Offshore wind was the brightest spot in the global clean energy investment picture in 2016 with capital spending commitments to this technology hitting USD 29.9 billion, according to the latest figures from Bloomberg New Energy Finance (BNEF).
The industry saw a 40% increase in investment in 2016 compared to 2015 figures as developers took advantage of improved economics, resulting from bigger turbines and better construction know-how, BNEF said.
Last year’s record offshore wind tally included the go-ahead for the largest ever project, Dong Energy’s 1.2GW Hornsea array off the UK coast, at a cost of USD 5.7 billion – plus 14 other farms of more than 100MW, worth anywhere between USD 391 million and USD 3.9 billion, in British, German, Belgian, Danish and Chinese waters.
The biggest seven financings in clean energy in 2016 were all in offshore wind in Europe, but there were also large deals in Chinese offshore wind, such as the Hebei Laoting Putidao array, at 300MW and an estimated USD 810 million.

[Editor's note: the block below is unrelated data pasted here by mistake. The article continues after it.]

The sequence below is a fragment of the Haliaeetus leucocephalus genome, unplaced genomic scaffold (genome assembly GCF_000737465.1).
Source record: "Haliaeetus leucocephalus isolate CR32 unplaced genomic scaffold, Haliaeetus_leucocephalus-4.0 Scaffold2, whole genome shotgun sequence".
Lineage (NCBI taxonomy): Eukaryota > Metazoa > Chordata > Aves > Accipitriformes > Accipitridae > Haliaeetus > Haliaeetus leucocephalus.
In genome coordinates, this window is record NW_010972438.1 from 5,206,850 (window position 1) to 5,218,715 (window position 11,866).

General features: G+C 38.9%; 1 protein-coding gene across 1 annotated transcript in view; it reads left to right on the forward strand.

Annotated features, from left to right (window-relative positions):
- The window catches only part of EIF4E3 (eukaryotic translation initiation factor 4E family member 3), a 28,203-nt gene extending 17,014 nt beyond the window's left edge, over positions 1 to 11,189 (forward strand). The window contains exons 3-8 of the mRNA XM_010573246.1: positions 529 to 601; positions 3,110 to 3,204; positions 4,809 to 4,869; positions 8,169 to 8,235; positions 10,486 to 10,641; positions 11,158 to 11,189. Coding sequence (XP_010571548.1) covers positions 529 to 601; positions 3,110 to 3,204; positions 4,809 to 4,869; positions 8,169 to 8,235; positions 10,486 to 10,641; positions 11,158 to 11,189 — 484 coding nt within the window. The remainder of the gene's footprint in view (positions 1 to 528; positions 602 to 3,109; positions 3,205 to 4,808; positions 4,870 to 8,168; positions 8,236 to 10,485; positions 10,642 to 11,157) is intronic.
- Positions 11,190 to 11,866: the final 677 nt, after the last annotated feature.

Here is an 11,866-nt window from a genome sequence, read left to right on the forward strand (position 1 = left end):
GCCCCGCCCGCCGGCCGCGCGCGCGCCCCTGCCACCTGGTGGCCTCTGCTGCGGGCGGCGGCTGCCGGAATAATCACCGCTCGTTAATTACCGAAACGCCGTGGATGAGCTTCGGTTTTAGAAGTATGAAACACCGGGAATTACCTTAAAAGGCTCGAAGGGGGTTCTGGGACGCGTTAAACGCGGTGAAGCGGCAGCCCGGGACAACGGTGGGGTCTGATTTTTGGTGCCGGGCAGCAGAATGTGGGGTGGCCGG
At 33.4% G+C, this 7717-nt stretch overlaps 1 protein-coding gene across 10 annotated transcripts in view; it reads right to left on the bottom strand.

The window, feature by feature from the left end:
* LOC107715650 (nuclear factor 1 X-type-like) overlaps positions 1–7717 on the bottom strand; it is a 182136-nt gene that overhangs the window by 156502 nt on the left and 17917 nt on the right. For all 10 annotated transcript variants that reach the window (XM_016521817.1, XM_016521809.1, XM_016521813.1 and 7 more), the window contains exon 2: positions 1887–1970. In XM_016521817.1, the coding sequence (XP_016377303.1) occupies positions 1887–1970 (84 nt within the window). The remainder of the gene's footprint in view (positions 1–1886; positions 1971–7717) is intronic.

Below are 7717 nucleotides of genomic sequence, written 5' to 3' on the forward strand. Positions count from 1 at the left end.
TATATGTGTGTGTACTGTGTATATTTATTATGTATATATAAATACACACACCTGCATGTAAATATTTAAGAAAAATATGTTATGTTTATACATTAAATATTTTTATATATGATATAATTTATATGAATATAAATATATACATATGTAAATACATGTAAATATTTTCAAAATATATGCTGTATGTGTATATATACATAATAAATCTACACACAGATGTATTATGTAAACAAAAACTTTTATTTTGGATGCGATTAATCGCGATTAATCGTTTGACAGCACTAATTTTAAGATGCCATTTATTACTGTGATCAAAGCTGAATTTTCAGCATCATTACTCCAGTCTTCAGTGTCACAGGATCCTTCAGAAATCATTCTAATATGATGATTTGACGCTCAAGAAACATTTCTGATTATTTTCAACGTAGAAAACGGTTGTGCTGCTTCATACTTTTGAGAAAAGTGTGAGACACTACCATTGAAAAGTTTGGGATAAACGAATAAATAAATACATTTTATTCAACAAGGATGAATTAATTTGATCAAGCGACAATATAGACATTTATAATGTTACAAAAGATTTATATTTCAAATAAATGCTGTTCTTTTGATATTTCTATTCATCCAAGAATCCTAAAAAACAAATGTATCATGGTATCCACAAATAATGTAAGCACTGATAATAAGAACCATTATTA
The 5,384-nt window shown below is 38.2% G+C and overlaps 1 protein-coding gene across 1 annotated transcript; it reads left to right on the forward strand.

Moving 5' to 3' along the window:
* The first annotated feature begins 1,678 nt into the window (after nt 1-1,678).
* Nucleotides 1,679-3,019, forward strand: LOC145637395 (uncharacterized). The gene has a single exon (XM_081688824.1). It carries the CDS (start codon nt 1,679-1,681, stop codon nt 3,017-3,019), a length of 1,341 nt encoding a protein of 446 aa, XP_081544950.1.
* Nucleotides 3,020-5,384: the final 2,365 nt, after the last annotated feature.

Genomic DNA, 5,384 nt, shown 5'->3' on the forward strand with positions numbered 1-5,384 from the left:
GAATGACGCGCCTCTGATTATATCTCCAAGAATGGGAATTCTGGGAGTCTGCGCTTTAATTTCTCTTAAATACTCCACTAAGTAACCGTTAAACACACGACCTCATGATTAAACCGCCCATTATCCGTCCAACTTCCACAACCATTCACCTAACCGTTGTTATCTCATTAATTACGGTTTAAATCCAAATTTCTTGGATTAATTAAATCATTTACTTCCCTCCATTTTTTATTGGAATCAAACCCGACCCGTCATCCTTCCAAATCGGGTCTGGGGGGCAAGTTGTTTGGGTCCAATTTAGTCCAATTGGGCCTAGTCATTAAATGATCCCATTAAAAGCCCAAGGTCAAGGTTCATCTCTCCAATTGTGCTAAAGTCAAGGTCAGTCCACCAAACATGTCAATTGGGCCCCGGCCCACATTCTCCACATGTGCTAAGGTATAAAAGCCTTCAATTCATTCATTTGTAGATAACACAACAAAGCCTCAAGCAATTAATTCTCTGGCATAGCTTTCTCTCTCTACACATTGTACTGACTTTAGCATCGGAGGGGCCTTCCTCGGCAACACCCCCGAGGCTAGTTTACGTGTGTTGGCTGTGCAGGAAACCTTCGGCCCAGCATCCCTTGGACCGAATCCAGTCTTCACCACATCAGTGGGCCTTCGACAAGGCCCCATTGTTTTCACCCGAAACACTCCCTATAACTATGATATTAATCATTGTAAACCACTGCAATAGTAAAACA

Jon Moore, chief executive of BNEF, said: “The offshore wind record last year shows that this technology has made huge strides in terms of cost-effectiveness, and in proving its reliability and performance. Europe saw $25.8bn of offshore wind investment, but there was also $4.1bn in China, and new markets are set to open up in North America and Taiwan.”
Overall, new investment in clean energy worldwide fell 18% last year to USD 287.5 billion,despite a record year for offshore wind financings, according to BNEF.
Europe was up 3% at USD 70.9 billion in 2016, helped by offshore wind and also by the biggest onshore wind project ever financed – the 1GW, USD 1.3 billion Fosen complex in Norway.
The UK led the European field for the third successive year, with investment of USD 25.9 billion, up 2%, while Germany was second at USD 15.2 billion, down 16%. France got USD 3.6 billion, down 5%, and Belgium USD 3 billion, up 179%, while Denmark was 102% higher at USD 2.7 billion, Sweden up 85% at USD 2 billion and Italy up 11% at USD 2.3 billion.
Even though overall investment in clean energy was down in 2016, the total capacity installed was not. Estimates from BNEF’s analysis teams are that a record 70GW of solar were added last year, up from 56GW in 2015, plus 56.5GW of wind, down from 63GW but the second-highest figure ever.